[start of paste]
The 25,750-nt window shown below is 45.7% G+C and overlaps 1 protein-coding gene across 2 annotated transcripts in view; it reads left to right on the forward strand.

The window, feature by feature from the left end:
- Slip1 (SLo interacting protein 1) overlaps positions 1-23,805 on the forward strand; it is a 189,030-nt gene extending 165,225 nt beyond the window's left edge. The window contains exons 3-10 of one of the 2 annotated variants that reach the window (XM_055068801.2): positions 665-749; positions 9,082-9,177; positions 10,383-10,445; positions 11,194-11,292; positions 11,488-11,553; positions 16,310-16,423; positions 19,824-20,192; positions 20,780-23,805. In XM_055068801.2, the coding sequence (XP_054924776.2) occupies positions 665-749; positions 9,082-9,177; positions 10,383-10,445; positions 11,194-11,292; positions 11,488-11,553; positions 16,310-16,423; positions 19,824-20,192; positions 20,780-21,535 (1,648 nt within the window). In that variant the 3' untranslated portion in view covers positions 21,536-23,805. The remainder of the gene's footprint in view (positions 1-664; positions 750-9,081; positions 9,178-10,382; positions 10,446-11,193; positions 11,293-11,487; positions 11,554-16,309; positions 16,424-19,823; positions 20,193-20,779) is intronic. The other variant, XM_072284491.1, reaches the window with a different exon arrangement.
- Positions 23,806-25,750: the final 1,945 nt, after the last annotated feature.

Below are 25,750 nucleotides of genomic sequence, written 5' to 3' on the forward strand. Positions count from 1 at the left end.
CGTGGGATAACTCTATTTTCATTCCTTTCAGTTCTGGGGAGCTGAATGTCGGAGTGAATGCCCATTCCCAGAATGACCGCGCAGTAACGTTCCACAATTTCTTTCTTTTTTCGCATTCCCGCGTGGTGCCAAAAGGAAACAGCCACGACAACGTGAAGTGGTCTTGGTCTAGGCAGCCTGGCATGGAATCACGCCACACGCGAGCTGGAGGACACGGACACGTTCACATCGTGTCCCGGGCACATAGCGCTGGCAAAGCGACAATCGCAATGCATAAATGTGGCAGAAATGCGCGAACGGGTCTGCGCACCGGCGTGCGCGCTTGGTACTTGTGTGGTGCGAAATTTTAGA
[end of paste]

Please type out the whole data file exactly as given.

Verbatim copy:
The 25,750-nt window shown below is 45.7% G+C and overlaps 1 protein-coding gene across 2 annotated transcripts in view; it reads left to right on the forward strand.

The window, feature by feature from the left end:
- Slip1 (SLo interacting protein 1) overlaps positions 1-23,805 on the forward strand; it is a 189,030-nt gene extending 165,225 nt beyond the window's left edge. The window contains exons 3-10 of one of the 2 annotated variants that reach the window (XM_055068801.2): positions 665-749; positions 9,082-9,177; positions 10,383-10,445; positions 11,194-11,292; positions 11,488-11,553; positions 16,310-16,423; positions 19,824-20,192; positions 20,780-23,805. In XM_055068801.2, the coding sequence (XP_054924776.2) occupies positions 665-749; positions 9,082-9,177; positions 10,383-10,445; positions 11,194-11,292; positions 11,488-11,553; positions 16,310-16,423; positions 19,824-20,192; positions 20,780-21,535 (1,648 nt within the window). In that variant the 3' untranslated portion in view covers positions 21,536-23,805. The remainder of the gene's footprint in view (positions 1-664; positions 750-9,081; positions 9,178-10,382; positions 10,446-11,193; positions 11,293-11,487; positions 11,554-16,309; positions 16,424-19,823; positions 20,193-20,779) is intronic. The other variant, XM_072284491.1, reaches the window with a different exon arrangement.
- Positions 23,806-25,750: the final 1,945 nt, after the last annotated feature.

Below are 25,750 nucleotides of genomic sequence, written 5' to 3' on the forward strand. Positions count from 1 at the left end.
CGTGGGATAACTCTATTTTCATTCCTTTCAGTTCTGGGGAGCTGAATGTCGGAGTGAATGCCCATTCCCAGAATGACCGCGCAGTAACGTTCCACAATTTCTTTCTTTTTTCGCATTCCCGCGTGGTGCCAAAAGGAAACAGCCACGACAACGTGAAGTGGTCTTGGTCTAGGCAGCCTGGCATGGAATCACGCCACACGCGAGCTGGAGGACACGGACACGTTCACATCGTGTCCCGGGCACATAGCGCTGGCAAAGCGACAATCGCAATGCATAAATGTGGCAGAAATGCGCGAACGGGTCTGCGCACCGGCGTGCGCGCTTGGTACTTGTGTGGTGCGAAATTTTAGA